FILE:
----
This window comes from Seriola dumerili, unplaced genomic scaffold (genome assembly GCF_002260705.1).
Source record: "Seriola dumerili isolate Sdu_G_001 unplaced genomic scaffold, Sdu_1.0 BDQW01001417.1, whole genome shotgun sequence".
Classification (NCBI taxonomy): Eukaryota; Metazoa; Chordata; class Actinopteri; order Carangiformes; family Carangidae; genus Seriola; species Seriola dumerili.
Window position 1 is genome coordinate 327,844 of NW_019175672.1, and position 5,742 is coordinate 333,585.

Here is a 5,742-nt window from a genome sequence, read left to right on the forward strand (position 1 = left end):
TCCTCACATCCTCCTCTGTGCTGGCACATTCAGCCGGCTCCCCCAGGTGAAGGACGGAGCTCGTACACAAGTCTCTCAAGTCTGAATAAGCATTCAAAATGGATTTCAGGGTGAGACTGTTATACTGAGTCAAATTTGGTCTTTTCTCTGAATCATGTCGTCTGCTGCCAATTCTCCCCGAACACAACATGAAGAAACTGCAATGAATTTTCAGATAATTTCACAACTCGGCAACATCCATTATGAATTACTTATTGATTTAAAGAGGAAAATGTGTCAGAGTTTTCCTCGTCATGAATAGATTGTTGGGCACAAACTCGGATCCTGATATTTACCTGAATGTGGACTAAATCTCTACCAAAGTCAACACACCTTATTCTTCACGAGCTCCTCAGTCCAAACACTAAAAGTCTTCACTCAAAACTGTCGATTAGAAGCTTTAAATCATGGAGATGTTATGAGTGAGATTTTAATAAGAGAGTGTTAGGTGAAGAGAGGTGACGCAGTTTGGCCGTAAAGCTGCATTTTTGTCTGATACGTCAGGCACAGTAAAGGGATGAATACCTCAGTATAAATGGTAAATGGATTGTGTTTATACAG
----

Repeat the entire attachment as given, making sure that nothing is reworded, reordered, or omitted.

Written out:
This window comes from Seriola dumerili, unplaced genomic scaffold (genome assembly GCF_002260705.1).
Source record: "Seriola dumerili isolate Sdu_G_001 unplaced genomic scaffold, Sdu_1.0 BDQW01001417.1, whole genome shotgun sequence".
Classification (NCBI taxonomy): Eukaryota; Metazoa; Chordata; class Actinopteri; order Carangiformes; family Carangidae; genus Seriola; species Seriola dumerili.
Window position 1 is genome coordinate 327,844 of NW_019175672.1, and position 5,742 is coordinate 333,585.

Here is a 5,742-nt window from a genome sequence, read left to right on the forward strand (position 1 = left end):
TCCTCACATCCTCCTCTGTGCTGGCACATTCAGCCGGCTCCCCCAGGTGAAGGACGGAGCTCGTACACAAGTCTCTCAAGTCTGAATAAGCATTCAAAATGGATTTCAGGGTGAGACTGTTATACTGAGTCAAATTTGGTCTTTTCTCTGAATCATGTCGTCTGCTGCCAATTCTCCCCGAACACAACATGAAGAAACTGCAATGAATTTTCAGATAATTTCACAACTCGGCAACATCCATTATGAATTACTTATTGATTTAAAGAGGAAAATGTGTCAGAGTTTTCCTCGTCATGAATAGATTGTTGGGCACAAACTCGGATCCTGATATTTACCTGAATGTGGACTAAATCTCTACCAAAGTCAACACACCTTATTCTTCACGAGCTCCTCAGTCCAAACACTAAAAGTCTTCACTCAAAACTGTCGATTAGAAGCTTTAAATCATGGAGATGTTATGAGTGAGATTTTAATAAGAGAGTGTTAGGTGAAGAGAGGTGACGCAGTTTGGCCGTAAAGCTGCATTTTTGTCTGATACGTCAGGCACAGTAAAGGGATGAATACCTCAGTATAAATGGTAAATGGATTGTGTTTATACAG